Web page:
….Something else rose out of the mist below the skylight. A lost soul, indistinct, almost translucent. The soul turned and smiled at the old devil.

“Let’s play Hide-and-Tag,” it said. It pointed over the edge of the storage platform at the blue-green dot of the Earth below. “You go down there and hide, and I’ll find you.”

 

One of my favourite Disney moments is from Sword in the Stone where Merlin and Mad Madam Mim challenge each other to a Wizards’ Duel with each trying to out transform each other.

Tag, You’re It takes on that same feeling of mental challenge as the two devise ways of hiding from each other as only a devil and a lost soul can. I enjoyed the mythic quality to it as well as playfulness of the ideas. Not a lot more I can say as it’s just about 700 words long but worth a read.

Title: A Woman Naked
Author: Christopher Priest
Collection: Real-Time World
Publisher: New English Library [now available from GrimGrin Studios - gav]
Publication Date: February 1976

Christopher Priest sold his first short story in 1966. A Woman Naked first appeared Science Fiction Monthly in 1974. Which makes it a relatively early piece. Certainly it is a far more obvious story than the novels for which Priest is now known, such as The Prestige or The Separation.

A Woman Naked is a simple but powerful story. It makes no effort to describe its world, or explain how it came about. The reader knows only “that men outnumbered women” and women are “accorded special treatment in society”. It could be our own world. Except the opening line of the story makes it clear that it is not:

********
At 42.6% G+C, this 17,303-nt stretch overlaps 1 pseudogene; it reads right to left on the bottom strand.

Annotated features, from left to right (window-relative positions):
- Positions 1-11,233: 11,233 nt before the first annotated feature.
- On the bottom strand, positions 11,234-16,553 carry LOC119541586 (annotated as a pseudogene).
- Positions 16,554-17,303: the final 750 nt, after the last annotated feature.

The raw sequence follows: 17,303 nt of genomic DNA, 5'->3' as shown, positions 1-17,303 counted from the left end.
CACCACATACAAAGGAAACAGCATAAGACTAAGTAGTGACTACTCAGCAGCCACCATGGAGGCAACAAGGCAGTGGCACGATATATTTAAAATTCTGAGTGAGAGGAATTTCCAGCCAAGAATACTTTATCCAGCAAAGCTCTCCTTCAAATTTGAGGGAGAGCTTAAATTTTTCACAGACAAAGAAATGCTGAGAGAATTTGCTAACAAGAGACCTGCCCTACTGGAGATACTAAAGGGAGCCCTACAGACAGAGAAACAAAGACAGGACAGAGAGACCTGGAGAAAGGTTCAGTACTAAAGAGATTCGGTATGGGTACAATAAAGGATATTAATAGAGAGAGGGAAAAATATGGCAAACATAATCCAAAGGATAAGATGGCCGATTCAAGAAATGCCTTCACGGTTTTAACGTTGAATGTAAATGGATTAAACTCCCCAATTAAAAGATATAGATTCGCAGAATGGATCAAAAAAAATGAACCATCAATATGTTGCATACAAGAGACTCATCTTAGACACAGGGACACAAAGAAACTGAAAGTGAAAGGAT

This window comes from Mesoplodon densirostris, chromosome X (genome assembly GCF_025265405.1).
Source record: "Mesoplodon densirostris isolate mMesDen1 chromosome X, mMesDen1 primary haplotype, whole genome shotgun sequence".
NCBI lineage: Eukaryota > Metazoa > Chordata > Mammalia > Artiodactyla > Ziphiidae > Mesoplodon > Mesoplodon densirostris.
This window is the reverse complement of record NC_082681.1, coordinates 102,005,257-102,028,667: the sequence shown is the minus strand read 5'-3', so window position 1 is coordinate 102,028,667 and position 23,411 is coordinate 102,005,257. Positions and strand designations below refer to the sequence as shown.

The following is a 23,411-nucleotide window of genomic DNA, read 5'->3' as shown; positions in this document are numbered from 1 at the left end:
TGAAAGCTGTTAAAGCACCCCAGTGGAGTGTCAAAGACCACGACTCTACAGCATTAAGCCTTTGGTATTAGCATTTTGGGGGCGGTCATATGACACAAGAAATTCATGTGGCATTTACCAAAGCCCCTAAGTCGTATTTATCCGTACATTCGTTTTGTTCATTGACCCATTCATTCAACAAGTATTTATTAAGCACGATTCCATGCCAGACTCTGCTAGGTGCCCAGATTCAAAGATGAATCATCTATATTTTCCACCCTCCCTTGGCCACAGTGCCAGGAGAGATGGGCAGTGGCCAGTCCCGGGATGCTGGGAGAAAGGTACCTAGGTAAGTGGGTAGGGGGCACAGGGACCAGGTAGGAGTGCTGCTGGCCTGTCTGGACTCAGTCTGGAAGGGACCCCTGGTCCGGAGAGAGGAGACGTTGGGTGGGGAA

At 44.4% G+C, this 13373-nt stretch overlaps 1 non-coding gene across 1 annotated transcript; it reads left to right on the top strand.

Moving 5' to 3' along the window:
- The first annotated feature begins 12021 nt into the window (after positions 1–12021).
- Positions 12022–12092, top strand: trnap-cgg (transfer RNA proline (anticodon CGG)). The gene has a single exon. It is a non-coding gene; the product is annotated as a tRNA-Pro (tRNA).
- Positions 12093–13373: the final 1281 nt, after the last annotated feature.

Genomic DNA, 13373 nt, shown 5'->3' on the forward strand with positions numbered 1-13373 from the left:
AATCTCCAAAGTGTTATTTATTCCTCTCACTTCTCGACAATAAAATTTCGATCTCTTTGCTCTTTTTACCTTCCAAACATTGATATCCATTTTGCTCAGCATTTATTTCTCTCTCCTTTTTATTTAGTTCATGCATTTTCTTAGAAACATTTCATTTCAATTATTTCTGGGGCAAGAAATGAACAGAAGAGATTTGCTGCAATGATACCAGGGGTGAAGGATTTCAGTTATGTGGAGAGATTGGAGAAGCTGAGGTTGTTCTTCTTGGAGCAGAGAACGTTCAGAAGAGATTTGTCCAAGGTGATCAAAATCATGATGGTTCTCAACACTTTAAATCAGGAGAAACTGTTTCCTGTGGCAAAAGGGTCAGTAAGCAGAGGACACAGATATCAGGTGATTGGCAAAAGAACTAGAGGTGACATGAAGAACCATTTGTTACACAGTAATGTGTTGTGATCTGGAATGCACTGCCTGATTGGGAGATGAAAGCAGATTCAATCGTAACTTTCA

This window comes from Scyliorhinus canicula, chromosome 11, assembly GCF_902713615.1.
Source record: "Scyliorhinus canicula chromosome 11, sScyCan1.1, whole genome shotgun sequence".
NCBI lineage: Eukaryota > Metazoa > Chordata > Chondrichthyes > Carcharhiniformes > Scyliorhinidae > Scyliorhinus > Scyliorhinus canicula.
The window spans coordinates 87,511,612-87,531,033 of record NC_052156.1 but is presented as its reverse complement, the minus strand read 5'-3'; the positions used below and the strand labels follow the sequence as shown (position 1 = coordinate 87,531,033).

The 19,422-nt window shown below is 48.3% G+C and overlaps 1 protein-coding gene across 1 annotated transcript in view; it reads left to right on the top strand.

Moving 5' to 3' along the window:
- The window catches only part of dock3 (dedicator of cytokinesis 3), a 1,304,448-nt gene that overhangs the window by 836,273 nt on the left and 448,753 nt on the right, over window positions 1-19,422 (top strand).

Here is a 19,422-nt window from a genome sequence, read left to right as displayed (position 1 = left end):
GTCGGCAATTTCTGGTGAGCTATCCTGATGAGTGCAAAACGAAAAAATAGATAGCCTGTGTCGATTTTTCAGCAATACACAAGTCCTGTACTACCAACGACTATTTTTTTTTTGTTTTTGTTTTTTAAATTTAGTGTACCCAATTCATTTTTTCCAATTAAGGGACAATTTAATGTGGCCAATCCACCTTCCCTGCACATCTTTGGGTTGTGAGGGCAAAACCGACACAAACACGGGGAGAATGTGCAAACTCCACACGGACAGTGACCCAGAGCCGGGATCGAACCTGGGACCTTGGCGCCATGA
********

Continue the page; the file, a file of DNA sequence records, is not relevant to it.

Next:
“The crime was sexual promiscuity; the punishment was probation. Now she walked to the courthouse for her appeal, a woman naked.”

The protagonist of A Woman Naked is referred to using the “temporary name” Mistress L—-. Her crime was adultery: at a party, she had been given “illicitly-distilled liquor”, and then seduced. A week later, she was arrested. Someone at the party, she later realised, must have been a police informer.

The walk to the appeal is dangerous, as there is “no penalty for the rape of a woman naked”, but Mistress L— is protected by her brother. Not openly – that would be illegal; but he does his best to ensure his sister comes to no harm.

She eventually arrives at the court, to witness a young naked woman being ejected. She had lost her appeal. The procedure is explained to Mistress L—-. If her appeal is upheld – which depends entirely on whether her confession matches that of the prosecution witnesses – she will be given a “one-piece, grey dungaree, made of rough, badly-cut material” to wear when she leaves.

She enters the courtroom. “Everyone present was male.”